You must measure and you have to allow for the “take half/leave half” motto. Your field is 12” deep? Then figure your herd should eat 6”:
6” x 300 lbs per inch per acre = 1800 lbs of food in a one acre section.How long will my one acre feed my herd?
Your herd of 6 small cows needs 135 lbs of food each day, so that one acre should supply them for 13 days.
Here is our actual animal load:
10 cows at 750lbs x 3%= 225 lbs required for the cattle each day
20 goats at 125 lbs x 3%= 75 lbs required for the goats each day
300 lbs a day total needed and a grazing paddock with forage 12” deep will last them 6 days per acre (which is exactly what we do).
Our two grazing fields, 12.5 acres and 9 acres, are subdivided with electrified twine. The 12.5 acre field is in 16 paddocks, the 9 acres in 9 paddocks. We know, by doing the above figures, how long to leave them in each paddock. According the The Missouri Forage and Grassland Council, “Continuous grazing without divisions will net 30% efficiency in available forage. Divide it into 4ths and you will increase it to 35%. Make it 8 divisions and you have bumped it up to 50%. 12 divisions will yield a 65% efficiency and 24 divisions in that same field will bring you 75% (or greater) efficiency.” It is the whole pizza vs. a thin slice of pizza…
Our 9 acre field, subdivided. Alley to the pond follows the terrace made on the sloping hill.
By slicing up your grazing pizza, you let your subdivided sections rest and regrow. Ideally you can let it rest for 3-6 weeks but this depends on rain, fertility of the field, and various other forces.
You move animals faster in times of rapid growth and move them slower during times of slow or no growth. It is counter-intuitive but it is the truth. In the spring/summer we move the herd quickly, leaving more than half and in times of drought and late Fall they take it down to about 4”.
This alley shows constant use, but look at the paddock where the herd is-green grass in the heat of August!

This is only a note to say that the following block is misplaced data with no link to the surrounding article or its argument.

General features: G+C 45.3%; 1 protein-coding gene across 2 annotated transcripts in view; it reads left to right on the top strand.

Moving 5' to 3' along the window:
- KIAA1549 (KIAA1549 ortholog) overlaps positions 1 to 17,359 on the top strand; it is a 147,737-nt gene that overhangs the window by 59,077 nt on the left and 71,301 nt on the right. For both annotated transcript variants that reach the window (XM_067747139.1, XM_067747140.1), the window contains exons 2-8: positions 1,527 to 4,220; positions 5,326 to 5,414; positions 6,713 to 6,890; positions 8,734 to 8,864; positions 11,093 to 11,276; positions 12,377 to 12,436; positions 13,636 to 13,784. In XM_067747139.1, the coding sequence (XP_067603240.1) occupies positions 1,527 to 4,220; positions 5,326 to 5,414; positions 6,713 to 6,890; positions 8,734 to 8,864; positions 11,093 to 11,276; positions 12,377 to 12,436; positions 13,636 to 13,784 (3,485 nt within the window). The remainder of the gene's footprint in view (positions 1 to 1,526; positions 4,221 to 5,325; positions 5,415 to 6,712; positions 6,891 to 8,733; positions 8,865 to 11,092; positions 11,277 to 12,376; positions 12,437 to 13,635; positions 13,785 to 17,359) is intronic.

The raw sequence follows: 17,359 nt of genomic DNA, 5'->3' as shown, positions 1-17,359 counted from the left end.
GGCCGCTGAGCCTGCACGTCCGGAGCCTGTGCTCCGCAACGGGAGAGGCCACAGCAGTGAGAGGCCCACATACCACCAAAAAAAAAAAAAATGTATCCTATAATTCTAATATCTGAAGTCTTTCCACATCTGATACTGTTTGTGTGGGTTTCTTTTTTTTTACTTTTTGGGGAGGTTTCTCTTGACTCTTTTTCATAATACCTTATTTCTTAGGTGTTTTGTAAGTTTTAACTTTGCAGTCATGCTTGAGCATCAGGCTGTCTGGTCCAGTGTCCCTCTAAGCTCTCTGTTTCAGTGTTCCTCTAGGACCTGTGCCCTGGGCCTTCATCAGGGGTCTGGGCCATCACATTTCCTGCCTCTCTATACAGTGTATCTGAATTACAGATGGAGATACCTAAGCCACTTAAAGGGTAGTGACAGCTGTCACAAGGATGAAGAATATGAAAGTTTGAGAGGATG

During the year, the 9 acres is grazed three times: May into June, August into September, Mid October into December. The 12.5 acres is grazed mid-December into May and mid-June into July. This larger field is allowed to totally regrow from mid-July till December for “stockpiled forage.” This long, long grass will feed the herd from December into May, allowing us to give them one section a week. Yup- each section is grazed only 2 or 3 times a year. No over-grazing, manure and urine go where you want it (free fertilizer) and your fields last much longer.
Keeping water available to the herd no matter what paddock they are in is crucial. Some graziers have portable waterers, some centralized ponds or tanks. We have alleys that connect paddocks to water, having the herd walk no more than ¼ mile to the tank or pond.
Management intensive grazing is cost effective. It makes the most of what you have and saves you money in the long run. It improves the soil, you get free fertilizer and your animals are healthier from a broad diet. The above formulas are also helpful when figuring out how much hay to buy to supplement your feeding. If you know how much your herd requires a day how much the hay weighs you have then realized how many bales you need for x-number of days.
Now for some reason I am craving a slice of pizza….